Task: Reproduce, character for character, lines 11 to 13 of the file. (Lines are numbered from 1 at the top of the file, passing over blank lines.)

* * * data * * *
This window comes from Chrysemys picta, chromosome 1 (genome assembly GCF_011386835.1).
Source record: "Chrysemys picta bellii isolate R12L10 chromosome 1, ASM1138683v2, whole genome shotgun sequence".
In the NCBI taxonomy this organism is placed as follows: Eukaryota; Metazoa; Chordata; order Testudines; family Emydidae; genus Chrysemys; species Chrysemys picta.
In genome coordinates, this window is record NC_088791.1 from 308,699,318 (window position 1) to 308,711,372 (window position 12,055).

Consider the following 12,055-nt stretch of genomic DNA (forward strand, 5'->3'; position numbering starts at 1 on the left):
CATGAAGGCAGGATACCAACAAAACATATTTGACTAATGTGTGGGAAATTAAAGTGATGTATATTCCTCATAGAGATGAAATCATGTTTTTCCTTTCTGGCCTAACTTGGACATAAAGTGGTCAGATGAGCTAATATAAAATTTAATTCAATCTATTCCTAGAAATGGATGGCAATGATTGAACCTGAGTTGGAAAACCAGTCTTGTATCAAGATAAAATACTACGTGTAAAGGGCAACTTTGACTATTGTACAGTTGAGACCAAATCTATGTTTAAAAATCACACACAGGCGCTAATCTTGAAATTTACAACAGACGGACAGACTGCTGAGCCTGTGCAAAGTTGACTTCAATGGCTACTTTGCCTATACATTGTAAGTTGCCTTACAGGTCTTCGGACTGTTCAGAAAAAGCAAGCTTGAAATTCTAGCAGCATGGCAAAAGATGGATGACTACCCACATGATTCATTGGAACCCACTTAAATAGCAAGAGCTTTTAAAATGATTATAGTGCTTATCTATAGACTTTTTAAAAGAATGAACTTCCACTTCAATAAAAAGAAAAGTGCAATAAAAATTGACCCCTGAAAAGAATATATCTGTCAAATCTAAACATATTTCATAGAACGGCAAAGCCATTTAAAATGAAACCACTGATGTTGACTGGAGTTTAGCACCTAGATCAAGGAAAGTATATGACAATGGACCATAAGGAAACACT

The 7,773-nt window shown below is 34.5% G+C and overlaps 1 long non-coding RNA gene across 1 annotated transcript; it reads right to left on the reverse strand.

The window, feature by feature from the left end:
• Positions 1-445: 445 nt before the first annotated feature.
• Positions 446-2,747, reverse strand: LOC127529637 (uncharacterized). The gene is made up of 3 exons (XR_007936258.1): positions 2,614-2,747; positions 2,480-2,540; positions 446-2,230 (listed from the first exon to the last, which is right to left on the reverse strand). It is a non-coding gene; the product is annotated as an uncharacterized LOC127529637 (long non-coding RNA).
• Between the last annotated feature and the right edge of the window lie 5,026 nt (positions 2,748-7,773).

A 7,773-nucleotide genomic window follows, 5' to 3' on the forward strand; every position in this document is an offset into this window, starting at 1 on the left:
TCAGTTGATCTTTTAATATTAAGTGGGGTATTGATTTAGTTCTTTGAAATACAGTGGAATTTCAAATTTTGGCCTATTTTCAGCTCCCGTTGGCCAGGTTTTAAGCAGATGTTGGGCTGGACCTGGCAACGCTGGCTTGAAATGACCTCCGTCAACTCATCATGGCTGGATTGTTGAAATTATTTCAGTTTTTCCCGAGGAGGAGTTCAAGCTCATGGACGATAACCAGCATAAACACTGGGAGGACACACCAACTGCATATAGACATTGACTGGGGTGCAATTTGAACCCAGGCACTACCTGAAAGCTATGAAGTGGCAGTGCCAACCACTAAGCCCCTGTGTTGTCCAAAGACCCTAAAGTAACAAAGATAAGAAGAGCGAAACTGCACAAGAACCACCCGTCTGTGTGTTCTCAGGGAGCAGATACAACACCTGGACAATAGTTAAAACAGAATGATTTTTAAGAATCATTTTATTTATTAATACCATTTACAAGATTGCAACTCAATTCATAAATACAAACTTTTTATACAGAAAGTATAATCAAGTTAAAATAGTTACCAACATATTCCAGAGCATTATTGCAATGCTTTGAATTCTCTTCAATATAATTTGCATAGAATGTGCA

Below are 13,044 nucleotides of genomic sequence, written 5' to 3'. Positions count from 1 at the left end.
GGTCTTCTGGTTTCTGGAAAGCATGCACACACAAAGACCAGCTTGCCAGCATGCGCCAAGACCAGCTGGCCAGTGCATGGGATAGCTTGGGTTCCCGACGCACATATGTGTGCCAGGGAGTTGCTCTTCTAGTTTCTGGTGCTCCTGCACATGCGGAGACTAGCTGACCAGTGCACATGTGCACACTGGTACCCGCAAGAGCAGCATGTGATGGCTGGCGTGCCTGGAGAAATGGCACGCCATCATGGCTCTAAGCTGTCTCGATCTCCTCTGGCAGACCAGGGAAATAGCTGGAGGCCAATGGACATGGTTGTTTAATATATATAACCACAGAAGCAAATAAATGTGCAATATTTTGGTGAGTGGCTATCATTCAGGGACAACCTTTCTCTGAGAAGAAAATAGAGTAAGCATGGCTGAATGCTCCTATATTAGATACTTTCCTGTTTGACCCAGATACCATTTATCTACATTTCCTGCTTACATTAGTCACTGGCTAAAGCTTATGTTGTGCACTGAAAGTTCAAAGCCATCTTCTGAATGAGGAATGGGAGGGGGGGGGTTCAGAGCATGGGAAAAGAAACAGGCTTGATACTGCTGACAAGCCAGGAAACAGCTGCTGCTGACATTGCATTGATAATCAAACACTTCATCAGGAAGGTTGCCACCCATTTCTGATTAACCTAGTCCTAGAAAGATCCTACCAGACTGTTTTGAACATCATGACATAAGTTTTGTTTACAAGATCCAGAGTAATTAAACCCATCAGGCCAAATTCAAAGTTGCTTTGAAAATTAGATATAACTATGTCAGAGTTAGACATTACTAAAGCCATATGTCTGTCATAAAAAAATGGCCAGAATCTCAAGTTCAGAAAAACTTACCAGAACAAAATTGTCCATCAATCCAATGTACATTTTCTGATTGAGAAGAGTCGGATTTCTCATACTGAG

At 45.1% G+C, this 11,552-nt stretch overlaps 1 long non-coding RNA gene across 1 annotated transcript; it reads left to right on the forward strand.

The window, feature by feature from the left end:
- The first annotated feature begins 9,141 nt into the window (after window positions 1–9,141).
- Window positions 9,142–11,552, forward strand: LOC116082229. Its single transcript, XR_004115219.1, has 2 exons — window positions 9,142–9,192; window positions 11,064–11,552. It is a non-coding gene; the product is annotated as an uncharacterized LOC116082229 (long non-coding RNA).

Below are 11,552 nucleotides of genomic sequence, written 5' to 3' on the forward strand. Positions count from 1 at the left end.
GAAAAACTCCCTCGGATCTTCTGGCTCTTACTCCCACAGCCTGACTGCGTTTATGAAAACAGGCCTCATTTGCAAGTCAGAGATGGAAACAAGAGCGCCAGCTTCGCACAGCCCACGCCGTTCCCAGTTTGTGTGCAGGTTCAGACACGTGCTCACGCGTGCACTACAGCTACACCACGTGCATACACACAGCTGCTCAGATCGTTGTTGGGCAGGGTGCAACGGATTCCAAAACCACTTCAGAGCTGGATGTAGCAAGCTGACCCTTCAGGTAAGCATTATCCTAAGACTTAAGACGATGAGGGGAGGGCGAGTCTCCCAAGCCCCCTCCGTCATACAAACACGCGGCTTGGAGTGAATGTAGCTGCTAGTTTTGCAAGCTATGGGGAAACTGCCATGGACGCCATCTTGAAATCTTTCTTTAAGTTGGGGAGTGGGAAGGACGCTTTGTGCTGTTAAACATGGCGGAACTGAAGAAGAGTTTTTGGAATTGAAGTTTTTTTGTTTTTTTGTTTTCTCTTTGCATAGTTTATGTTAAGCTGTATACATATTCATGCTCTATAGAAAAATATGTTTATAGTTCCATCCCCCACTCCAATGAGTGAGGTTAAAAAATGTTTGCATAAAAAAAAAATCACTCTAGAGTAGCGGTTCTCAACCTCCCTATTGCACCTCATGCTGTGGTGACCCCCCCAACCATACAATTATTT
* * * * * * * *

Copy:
• Between the last annotated feature and the right edge of the window lie 5,026 nt (positions 2,748-7,773).

A 7,773-nucleotide genomic window follows, 5' to 3' on the forward strand; every position in this document is an offset into this window, starting at 1 on the left:
TCAGTTGATCTTTTAATATTAAGTGGGGTATTGATTTAGTTCTTTGAAATACAGTGGAATTTCAAATTTTGGCCTATTTTCAGCTCCCGTTGGCCAGGTTTTAAGCAGATGTTGGGCTGGACCTGGCAACGCTGGCTTGAAATGACCTCCGTCAACTCATCATGGCTGGATTGTTGAAATTATTTCAGTTTTTCCCGAGGAGGAGTTCAAGCTCATGGACGATAACCAGCATAAACACTGGGAGGACACACCAACTGCATATAGACATTGACTGGGGTGCAATTTGAACCCAGGCACTACCTGAAAGCTATGAAGTGGCAGTGCCAACCACTAAGCCCCTGTGTTGTCCAAAGACCCTAAAGTAACAAAGATAAGAAGAGCGAAACTGCACAAGAACCACCCGTCTGTGTGTTCTCAGGGAGCAGATACAACACCTGGACAATAGTTAAAACAGAATGATTTTTAAGAATCATTTTATTTATTAATACCATTTACAAGATTGCAACTCAATTCATAAATACAAACTTTTTATACAGAAAGTATAATCAAGTTAAAATAGTTACCAACATATTCCAGAGCATTATTGCAATGCTTTGAATTCTCTTCAATATAATTTGCATAGAATGTGCA